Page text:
How to train graph convolutional network models in a graph database

How to train graph convolutional network models in a graph database

A typical feedforward neural network takes the features of each data point as input and outputs the prediction. The neural network is trained utilizing the features and the label of each data point in the training data set.

What are graph convolutional networks?

A typical feedforward neural network takes the features of each data point as input and outputs the prediction. The neural network is trained utilizing the features and the label of each data point in the training data set. Such a framework has been shown to be very effective in a variety of applications, such as face identification, handwriting recognition, object detection, where no explicit relationships exist between data points. However, in some use cases, the prediction for a data point v(i) can be determined not only by its own features but also by the features of other data points v(j) when the relationship between v(i) and v(j) is given. For example, the topic of a journal paper (e.g computer science, physics, or biology) can be inferred from the frequency of words appearing in the paper. On the other hand, the reference in a paper can also be informative when predicting the topic of the paper. In this example, not only do we know the features of each individual data point (the word frequency), we also know the relationship between the data points (citation relation). So how can we combine them to increase the accuracy of the prediction?

By applying graph convolutional networks (GCN), the features of an individual data point and its connected data points will be combined and fed into the neural network. Let’s use the paper classification problem again as an example. In a citation graph (Fig. 1), each paper is represented by a vertex in the citation graph. The edges between the vertices represent the citation relationships. For simplicity, the edges are treated as undirected. Each paper and its feature vector are denoted as vi_ and xi_ respectively. Following the GCN model by Kipf and Welling [1], we can predict the topics of papers using a neural network with one hidden layer with the following steps:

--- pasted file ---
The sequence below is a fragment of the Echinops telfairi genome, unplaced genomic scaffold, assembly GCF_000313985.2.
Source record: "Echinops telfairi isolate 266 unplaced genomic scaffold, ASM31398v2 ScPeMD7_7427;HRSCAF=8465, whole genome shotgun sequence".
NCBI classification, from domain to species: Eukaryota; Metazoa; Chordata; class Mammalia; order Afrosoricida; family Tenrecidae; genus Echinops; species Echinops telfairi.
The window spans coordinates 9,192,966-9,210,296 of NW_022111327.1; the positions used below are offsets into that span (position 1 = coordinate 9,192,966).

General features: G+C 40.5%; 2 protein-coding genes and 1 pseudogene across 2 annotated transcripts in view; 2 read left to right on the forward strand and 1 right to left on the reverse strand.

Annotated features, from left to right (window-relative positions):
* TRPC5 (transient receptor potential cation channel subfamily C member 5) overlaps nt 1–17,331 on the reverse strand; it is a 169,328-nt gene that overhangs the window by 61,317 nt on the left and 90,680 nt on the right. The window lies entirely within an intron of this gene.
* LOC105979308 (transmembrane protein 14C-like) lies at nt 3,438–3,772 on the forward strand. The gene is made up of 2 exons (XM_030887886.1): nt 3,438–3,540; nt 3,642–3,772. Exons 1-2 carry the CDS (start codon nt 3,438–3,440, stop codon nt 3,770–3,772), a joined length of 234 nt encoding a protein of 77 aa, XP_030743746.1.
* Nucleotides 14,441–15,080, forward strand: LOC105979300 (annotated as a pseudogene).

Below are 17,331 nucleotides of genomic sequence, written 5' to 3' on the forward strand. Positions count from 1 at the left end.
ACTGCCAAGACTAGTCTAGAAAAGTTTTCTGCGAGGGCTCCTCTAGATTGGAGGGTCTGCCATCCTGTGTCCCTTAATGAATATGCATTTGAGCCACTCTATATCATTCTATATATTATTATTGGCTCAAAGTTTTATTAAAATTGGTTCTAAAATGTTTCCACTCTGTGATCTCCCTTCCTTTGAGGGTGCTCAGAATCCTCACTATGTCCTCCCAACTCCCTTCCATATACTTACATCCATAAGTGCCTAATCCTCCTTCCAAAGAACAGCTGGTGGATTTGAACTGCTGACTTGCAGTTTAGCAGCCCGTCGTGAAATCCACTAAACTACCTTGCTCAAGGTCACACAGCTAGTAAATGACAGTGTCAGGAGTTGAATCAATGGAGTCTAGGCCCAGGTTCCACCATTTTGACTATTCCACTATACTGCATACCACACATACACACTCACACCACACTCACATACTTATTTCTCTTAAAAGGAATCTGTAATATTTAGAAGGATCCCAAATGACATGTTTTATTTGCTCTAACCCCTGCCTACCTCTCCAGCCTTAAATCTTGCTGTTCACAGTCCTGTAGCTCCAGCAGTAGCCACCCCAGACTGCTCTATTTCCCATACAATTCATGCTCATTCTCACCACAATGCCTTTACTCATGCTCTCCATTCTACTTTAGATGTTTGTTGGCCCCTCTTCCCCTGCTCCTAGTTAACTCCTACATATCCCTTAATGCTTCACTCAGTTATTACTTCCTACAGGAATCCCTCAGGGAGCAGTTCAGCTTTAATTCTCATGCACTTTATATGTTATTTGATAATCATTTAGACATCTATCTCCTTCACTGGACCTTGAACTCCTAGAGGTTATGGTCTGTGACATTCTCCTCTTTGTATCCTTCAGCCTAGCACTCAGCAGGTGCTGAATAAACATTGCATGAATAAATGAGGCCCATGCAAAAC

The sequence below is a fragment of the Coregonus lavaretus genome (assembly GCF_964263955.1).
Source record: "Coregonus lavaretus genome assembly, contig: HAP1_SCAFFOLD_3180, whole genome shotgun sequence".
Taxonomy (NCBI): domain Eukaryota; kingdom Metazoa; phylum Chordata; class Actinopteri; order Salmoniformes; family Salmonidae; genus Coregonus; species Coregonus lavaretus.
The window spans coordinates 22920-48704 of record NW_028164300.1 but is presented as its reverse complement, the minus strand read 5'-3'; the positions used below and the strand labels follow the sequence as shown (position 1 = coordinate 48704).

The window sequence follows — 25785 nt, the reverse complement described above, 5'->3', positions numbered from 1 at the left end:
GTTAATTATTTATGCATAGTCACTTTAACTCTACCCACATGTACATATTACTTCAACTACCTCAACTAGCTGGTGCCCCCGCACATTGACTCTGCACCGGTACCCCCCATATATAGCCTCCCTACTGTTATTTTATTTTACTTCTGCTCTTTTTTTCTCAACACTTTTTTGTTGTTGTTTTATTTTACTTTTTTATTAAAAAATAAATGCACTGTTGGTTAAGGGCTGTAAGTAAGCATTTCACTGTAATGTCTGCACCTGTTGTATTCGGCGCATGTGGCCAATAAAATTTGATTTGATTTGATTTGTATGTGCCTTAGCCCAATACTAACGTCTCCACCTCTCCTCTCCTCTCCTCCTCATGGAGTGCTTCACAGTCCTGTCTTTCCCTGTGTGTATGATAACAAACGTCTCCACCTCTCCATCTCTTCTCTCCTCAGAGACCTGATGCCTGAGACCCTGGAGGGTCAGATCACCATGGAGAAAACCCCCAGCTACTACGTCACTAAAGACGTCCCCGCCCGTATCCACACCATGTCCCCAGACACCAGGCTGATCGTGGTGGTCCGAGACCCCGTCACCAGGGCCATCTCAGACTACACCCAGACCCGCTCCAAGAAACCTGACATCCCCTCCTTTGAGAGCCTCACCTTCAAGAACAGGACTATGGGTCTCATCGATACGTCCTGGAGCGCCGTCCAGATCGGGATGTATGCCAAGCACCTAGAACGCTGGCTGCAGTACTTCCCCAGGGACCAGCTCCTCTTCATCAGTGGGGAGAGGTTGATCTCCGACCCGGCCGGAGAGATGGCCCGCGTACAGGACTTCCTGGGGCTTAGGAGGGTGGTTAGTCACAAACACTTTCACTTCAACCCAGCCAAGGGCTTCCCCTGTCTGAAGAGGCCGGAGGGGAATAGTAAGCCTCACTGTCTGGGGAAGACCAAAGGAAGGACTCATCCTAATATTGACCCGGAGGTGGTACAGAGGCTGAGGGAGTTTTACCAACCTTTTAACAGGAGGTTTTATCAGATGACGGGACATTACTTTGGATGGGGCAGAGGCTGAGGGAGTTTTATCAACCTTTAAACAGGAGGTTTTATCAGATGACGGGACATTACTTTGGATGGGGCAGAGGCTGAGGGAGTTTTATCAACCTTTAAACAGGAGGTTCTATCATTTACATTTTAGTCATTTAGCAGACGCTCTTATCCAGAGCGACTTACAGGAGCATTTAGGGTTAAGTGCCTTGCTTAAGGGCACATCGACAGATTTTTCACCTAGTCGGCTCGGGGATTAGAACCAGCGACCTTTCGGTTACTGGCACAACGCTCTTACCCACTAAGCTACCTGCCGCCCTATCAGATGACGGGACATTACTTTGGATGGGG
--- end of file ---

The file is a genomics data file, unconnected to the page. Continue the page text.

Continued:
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Figure 1.(Image by Author) The architecture of graph convolutional networks. Each vertex vi represents a paper in the citation graph. xi is the feature vector of vi. W(0) and W(1) are the weight matrices of the 3-layer neural network. A, D, and I are the adjacency matrix, outdegree matrix, and identity matrix respectively. The horizontal and vertical propagations are highlighted in orange and blue respectively.

In the above workflow, steps 1 and 4 perform horizontal propagation where the information of each vertex is propagated to its neighbors. While steps 2 and 5 perform vertical propagation where the information on each layer is propagated to the next layer. (see Fig. 1) For a GCN with multiple hidden layers, there will be multiple iterations of horizontal and vertical propagations. It is worth noting that each time horizontal propagation is performed, the information of a vertex is propagated one-hop further on the graph. In this example, the horizontal propagation is performed twice (steps 2 and 4), so the prediction of each vertex not only depends on its own features, but also the features of all the vertices within 2-hop distance from it. Additionally, since the weight matrix W(0) and W(1)are shared by all the vertices, the size of the neural network does not have to increase with the graph size, which makes this approach scalable.

classification machine-learning graph-convolution-network semi-supervised-learning graph-database

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